A DISUSED phonebox in Comrie will be transformed into a life-saving community resource.
The redundant red kiosk in Barrack Road will house a public access defibrillator, the Herald can exclusively reveal, the first of its kind in Perthshire and one of only a few in Britain to be situated in a phonebox.
The defibrillator, which is in a special cabinet, will be accessible by any member of the community. Along with Comrie’s existing community responder service, it will provide residents with even more peace of mind in emergency situations.
The phone kiosk was offered to the community by BT a few years ago for the princely sum of £1 and the community council had been trying to come up with ways of using it.
Now, thanks to a donation to First Response by the family of the late Irene McCartney, it will accommodate the life-saving equipment.
A collection at Mrs McCartney’s funeral generated £1000 for First Response, which chose to put the money and old phonebox to good use by buying the defibrillator.
Gordon McCartney, Irene’s husband, told the Herald: “First Response does such a good job in the community and the family felt that this was an appropriate cause. First Response was a huge help to us when Irene was ill.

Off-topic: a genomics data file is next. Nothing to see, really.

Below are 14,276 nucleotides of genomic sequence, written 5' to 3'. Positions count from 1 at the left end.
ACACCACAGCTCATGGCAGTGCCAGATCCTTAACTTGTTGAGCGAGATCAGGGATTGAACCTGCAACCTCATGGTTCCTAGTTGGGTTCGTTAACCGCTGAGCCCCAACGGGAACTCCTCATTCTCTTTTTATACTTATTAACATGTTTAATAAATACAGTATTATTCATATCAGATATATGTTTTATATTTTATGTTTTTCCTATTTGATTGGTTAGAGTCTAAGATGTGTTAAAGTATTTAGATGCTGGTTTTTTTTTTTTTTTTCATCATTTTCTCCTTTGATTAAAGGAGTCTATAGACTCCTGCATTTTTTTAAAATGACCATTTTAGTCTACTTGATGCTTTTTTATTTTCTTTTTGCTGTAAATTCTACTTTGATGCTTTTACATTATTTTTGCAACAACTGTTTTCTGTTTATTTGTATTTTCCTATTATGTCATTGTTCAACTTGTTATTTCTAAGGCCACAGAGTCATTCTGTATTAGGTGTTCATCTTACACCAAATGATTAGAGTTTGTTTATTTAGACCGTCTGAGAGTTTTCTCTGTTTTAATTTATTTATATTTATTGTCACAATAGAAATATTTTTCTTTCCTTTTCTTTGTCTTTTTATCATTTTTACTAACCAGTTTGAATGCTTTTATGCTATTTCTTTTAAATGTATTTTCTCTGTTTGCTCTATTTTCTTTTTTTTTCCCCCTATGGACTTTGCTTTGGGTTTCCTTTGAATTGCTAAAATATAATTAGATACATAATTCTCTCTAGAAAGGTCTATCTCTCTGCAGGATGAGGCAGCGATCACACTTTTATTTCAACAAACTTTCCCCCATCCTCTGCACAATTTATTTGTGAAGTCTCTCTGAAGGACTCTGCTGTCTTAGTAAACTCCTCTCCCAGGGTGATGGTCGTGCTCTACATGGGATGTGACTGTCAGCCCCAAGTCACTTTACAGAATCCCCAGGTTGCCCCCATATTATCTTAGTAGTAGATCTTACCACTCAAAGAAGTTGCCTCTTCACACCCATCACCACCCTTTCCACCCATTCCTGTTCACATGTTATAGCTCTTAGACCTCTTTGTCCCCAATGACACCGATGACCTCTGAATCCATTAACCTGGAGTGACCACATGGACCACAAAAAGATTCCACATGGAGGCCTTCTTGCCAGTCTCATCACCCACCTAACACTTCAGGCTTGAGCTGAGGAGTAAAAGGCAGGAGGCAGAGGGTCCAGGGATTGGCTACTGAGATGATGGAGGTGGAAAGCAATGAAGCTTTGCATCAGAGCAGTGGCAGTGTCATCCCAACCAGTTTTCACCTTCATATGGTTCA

“We are delighted that the money has gone towards the defibrillator and it will hopefully help save the life of someone in the village one day.”
The public access defibrillator will be launched on Sunday, July 8, by Irene’s family.
First Response will provide training on how to operate the equipment on July 8, 14 and 15 from 9am to noon and from 12.30pm to 3.30pm at Comrie Fire Station. The free three-hour course will also teach CPR and basic life-saving skills and first aid. Anyone who wants to attend should register their interest at Comrie Post Office.
First Response manager Alan Moffat said: “Having a public access defibrillator increases the chances of early intervention, which is required in the event of cardiac arrest or heart attack.
“In an emergency, on contacting the ambulance service via 999 a person will be talked through how to use it.
“Thanks must go to the family of Irene McCartney for enabling us to put this in place and to Comrie Community Council for providing the phone box and financing the defibrillator cabinet. Thanks also to Michael McDougall for supplying the paint and refurbishing the kiosk inside and out and to Roger Mailer for his help.”
Alan added that there are security measures in place to protect the equipment but in communities which already have a similar scheme no problems have been reported. First Response will monitor and maintain the equipment regularly.